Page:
A globally recognized certifiable standard could correct market failure and improve product quality.
When people decide to buy or sell a product, they need to agree on its price. To make that decision, they have to assess the quality and utility of the product, depending on its features. This is where product standards or product specifications come in. They describe the product’s technical features, its physical appearance, and how it was produced.
Without such standards, it is difficult to engage in commercial transactions. As a result, market actors “demand” these standards. But the issue is, who will “supply” them? Standards have properties of public goods—once developed, anybody can adopt the standards without having to pay for them, which leads to the free-rider problem and under-provision of the standards; hence, there is a market failure in the standards market. Governments are often charged with supplying public goods. Therefore, one would expect that governmental bodies will step in to supply product standards.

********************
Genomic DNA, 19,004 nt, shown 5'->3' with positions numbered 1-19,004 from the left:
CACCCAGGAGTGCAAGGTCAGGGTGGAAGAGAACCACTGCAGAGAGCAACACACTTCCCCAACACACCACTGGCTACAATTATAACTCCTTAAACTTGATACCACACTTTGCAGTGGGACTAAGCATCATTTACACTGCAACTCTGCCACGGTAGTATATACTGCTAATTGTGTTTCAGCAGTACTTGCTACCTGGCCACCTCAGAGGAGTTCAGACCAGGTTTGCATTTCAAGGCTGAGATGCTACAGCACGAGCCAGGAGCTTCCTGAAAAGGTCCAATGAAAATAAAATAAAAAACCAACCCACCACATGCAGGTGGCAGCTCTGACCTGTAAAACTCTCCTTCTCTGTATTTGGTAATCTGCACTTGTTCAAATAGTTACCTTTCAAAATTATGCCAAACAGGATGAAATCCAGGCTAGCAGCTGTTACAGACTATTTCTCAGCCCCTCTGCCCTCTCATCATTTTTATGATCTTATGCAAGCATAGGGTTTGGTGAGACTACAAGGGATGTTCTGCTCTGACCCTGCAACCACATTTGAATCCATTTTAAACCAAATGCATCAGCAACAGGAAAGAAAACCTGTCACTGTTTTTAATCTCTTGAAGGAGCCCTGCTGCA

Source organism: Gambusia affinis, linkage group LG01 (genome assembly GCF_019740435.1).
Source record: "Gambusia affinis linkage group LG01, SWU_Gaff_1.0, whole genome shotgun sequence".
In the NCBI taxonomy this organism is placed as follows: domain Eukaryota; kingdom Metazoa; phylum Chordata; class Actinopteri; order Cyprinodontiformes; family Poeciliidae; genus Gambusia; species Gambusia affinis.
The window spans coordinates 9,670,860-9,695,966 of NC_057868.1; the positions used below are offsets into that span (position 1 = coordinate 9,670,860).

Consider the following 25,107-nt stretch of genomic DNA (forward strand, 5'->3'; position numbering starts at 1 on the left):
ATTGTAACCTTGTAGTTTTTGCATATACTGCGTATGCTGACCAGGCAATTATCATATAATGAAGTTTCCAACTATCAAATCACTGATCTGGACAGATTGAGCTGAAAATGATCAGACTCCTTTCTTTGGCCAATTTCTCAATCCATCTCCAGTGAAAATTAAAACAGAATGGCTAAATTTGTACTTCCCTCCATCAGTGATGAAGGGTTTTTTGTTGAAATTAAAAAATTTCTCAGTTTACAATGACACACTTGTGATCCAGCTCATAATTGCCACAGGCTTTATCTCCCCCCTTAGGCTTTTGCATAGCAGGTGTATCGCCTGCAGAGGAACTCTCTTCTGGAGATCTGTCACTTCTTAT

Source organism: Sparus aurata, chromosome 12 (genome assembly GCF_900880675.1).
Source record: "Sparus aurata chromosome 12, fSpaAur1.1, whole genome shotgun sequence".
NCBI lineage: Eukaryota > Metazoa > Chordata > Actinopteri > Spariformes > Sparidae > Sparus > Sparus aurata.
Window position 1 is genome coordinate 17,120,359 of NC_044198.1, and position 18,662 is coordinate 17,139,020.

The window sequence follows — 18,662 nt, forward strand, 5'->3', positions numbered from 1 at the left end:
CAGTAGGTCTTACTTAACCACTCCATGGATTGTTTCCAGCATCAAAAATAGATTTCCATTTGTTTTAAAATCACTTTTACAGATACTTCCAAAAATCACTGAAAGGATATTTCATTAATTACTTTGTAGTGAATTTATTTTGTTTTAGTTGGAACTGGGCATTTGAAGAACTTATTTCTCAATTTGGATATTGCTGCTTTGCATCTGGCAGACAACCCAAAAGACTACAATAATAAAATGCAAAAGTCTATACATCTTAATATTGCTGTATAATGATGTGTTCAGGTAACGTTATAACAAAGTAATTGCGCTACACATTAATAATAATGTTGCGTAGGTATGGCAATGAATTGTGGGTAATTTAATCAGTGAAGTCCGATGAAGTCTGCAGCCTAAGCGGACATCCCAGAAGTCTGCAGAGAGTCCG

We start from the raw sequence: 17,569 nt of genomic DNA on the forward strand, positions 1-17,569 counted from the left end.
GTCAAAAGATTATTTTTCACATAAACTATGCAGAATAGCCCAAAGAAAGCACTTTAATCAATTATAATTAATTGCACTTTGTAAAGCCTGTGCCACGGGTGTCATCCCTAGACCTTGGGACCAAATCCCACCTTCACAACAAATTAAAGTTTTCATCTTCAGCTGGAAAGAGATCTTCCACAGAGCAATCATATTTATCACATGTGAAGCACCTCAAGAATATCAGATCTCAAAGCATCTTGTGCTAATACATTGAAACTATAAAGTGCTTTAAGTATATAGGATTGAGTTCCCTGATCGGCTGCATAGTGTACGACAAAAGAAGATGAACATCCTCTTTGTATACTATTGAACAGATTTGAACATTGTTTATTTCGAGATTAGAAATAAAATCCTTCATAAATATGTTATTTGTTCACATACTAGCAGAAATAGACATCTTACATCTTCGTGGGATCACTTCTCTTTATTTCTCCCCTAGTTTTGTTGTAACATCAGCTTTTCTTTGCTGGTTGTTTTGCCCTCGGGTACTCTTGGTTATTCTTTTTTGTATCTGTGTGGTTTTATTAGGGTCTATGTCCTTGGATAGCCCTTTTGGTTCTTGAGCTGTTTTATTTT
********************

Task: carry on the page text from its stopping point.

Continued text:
What is less appreciated is that most technical standards are developed by quasi-private national bodies. Examples include the American National Standards Institute, Standardization Administration of China, South African Bureau of Standards, the British Standards Institution, and the Deutsche Institut für Normung. At the global level, the International Organization for Standardization (ISO) is the preeminent standard setting body, working as a network of 162 national standards setting bodies. Established in 1947, the ISO has developed over 22,000 standards to date.